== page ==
See where I'm going with this? If you have a real relationship with the people you do business with, you will be kept in mind when something comes up that might skyrocket your business or keep you from stepping into a hole. Making sure you are seen as a human by the people you do business with starts with you. How you act, how you treat them, will all play a role in how they see you.
eBay's value is in the obscure, not in the commodities.
I believe eBay should be used when we are dealing with something rare. I don't mean the kind of rare in which it is valuable, I mean the rare as in “rarely needed”, “rarely used”, “rarely sold” - the type of rare where it is not valuable. eBay is good for sourcing components that other vendors do not sell because it would make no financial sense to do so. Odds & ends.
What's an odd or an end vs. a commodity?
Let's say the cable that attaches the top case to the motherboard on a five year old, unpopular laptop. No real vendor in their right mind will sell this. A low amount of these laptops were ever sold, the laptop is worth very little as it is very old, and this part rarely if ever goes bad. It would make no sense for a real vendor to sell it. As a result, I will often look on eBay for it. This is an odd & end.
A commodity is a part that everyone has; something that can be acquired from many sources. A laptop LCD, an iPhone screen, a Macbook LVDS cable. You have options when purchasing these parts, and your option SHOULD be a vendor you have a long term relationship with.
eBay should be used for parts when you have no other sensible options!
When forced to use eBay for these items, USE EBAY WISELY!
When purchasing these small odds & ends for repairs, don't use eBay expecting everything to go as planned.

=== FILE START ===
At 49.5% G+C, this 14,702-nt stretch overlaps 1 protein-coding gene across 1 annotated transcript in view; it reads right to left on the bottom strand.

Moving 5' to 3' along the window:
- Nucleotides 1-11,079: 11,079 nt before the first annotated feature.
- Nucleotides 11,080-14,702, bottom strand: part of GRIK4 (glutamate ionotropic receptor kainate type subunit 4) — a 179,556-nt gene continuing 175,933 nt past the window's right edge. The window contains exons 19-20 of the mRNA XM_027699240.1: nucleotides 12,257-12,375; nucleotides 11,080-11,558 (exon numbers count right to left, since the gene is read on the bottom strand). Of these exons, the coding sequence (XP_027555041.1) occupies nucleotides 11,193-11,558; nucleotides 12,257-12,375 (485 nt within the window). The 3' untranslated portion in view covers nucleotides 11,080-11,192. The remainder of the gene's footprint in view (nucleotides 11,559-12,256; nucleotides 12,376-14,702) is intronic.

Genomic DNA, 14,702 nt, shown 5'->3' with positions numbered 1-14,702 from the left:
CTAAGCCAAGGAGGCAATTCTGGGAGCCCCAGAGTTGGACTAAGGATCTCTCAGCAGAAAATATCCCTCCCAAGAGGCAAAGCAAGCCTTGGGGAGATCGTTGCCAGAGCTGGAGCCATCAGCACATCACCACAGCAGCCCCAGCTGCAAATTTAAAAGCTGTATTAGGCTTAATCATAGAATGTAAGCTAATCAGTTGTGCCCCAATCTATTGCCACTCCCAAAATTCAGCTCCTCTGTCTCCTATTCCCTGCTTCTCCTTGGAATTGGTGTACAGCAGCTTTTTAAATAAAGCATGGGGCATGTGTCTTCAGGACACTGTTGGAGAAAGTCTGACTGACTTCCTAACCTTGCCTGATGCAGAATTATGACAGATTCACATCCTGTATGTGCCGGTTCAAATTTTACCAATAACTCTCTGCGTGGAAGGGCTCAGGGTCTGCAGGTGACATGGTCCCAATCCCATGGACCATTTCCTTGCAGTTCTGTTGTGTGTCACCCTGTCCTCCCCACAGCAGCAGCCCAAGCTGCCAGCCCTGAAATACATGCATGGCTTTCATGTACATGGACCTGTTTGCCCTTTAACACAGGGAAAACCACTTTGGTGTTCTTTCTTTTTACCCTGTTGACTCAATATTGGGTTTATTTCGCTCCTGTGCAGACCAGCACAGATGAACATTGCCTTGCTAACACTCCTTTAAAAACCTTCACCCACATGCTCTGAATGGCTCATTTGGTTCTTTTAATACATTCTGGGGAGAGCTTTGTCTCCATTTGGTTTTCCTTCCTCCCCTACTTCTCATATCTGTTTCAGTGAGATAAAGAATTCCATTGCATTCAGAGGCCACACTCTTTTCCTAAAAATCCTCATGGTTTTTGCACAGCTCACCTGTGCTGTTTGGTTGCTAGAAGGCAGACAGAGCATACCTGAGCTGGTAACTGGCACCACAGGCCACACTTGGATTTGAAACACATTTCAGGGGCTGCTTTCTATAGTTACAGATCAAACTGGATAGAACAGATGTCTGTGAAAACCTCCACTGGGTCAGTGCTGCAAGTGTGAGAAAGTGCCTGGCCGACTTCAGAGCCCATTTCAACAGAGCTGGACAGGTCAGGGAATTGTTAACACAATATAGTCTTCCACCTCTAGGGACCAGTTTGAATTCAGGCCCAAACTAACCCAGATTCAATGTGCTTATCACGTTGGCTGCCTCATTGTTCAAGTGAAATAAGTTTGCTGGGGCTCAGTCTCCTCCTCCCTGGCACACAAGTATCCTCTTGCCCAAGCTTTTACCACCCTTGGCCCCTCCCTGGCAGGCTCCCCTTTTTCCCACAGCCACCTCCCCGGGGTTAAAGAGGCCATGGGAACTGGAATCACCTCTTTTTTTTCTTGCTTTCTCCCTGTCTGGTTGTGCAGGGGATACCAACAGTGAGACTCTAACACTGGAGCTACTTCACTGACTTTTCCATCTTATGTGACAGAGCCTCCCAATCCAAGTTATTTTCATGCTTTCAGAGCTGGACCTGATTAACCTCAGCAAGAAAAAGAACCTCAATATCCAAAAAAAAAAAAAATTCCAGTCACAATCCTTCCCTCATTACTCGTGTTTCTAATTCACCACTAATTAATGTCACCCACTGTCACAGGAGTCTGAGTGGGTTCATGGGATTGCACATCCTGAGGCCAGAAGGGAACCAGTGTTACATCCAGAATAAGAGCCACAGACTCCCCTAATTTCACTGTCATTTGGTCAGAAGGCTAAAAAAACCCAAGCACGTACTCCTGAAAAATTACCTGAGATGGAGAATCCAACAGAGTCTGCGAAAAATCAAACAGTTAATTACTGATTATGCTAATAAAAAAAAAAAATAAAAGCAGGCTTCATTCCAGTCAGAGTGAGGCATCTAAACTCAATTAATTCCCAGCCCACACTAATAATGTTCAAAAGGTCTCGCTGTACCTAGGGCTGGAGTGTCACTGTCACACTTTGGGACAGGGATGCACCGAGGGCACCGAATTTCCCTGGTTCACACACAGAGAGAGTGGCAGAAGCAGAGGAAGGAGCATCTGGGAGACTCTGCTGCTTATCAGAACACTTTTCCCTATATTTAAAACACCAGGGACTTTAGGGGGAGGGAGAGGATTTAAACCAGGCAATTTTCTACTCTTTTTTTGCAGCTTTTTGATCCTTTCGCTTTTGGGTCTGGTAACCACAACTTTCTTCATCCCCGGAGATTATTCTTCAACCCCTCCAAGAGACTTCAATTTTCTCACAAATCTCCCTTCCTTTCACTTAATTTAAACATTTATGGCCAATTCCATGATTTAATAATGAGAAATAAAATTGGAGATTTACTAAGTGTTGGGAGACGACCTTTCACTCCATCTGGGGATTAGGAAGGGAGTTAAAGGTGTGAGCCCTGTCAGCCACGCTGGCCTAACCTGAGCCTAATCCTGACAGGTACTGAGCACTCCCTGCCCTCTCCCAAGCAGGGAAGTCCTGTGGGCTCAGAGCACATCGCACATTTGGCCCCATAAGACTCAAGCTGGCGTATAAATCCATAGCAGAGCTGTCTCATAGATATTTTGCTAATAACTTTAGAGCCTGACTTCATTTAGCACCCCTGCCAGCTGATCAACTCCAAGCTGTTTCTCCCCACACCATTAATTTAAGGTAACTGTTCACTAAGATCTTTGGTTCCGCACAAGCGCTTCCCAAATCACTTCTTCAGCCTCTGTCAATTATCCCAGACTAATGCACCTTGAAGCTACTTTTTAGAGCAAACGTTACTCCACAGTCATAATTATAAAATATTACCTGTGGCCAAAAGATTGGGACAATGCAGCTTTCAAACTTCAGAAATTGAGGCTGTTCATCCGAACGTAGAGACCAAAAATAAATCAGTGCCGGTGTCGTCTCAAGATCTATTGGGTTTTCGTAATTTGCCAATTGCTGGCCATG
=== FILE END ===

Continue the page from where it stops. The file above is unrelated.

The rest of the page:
If a customer is leaving in 3 days, DON'T TRUST PRIORITY MAIL TO GET IT THERE IN THREE DAYS!
Use Express Mail. And even then, give the customer the option of returning their device by mail, FedEx, or UPS incase it doesn't come in in time.
Plan for disaster. Plan for it to take a day to ship. Plan for a snowstorm to hit the county in which the part is shipping from.
If it's cheap and you're making money, buy more than one!
If the cable or part you are ordering is $5-$25 and you are getting $150-$200, do yourself a favor – buy two. Buy them from different vendors. This way, when you get screwed by one of these vendors, you're still able to offer good service to the customer.
It pains me to watch technicians buy parts off of eBay and complain when they do not work.
Isn't it beautiful to you that this is NOT easy?
If this were easy, customers would be doing the work themselves.
When someone comes to you, they expect better. They expect an excuse-free, hassle-free experience. They came to you to avoid the pitfalls of delays, bad parts, & non-working junk that they must wait weeks to return.
What many repair shops do not realize is that by purchasing from eBay, they are offering their customers the risk of a bad experience that they came to the repair shop to AVOID!
Don't take it personally when things don't work.
Many repair shop owners become personally agitated at vendors when they receive a defect. Even good vendors will become the target of anger when they ship a bad part.
Understand why these parts do not always work.
When you order an iPhone screen, you're ordering a device with millions of small transistors inside of a thin glass layer, that cost about $15 to produce, that was sent to you in an envelope via the US Postal Service. How can you possibly expect every one to work?
I am not surprised when I receive a defect. I am surprised when more than 10% of them work!
Many eBay vendors take parts out of abandoned, ewasted, recycled machines to sell to you.
Let's say a laptop is dead. It was tossed in an ewaste container.
A parts company will part it out and sell all of its parts on eBay. It is far easier to refund the customer who receives a defective part than it is to figure out which parts do & do not work inside of that laptop. It is built into their business model that they are selling broken parts which will have to be refunded, and you are purchasing these parts for mission critical repairs – YIKES!!!!
Develop relationships with your vendors. Use these relationships to gain a competitive edge over your competition. Leverage that competitive edge to become more successful, and smile at your success, because you earned it through doing what's right; instead of doing what's easy.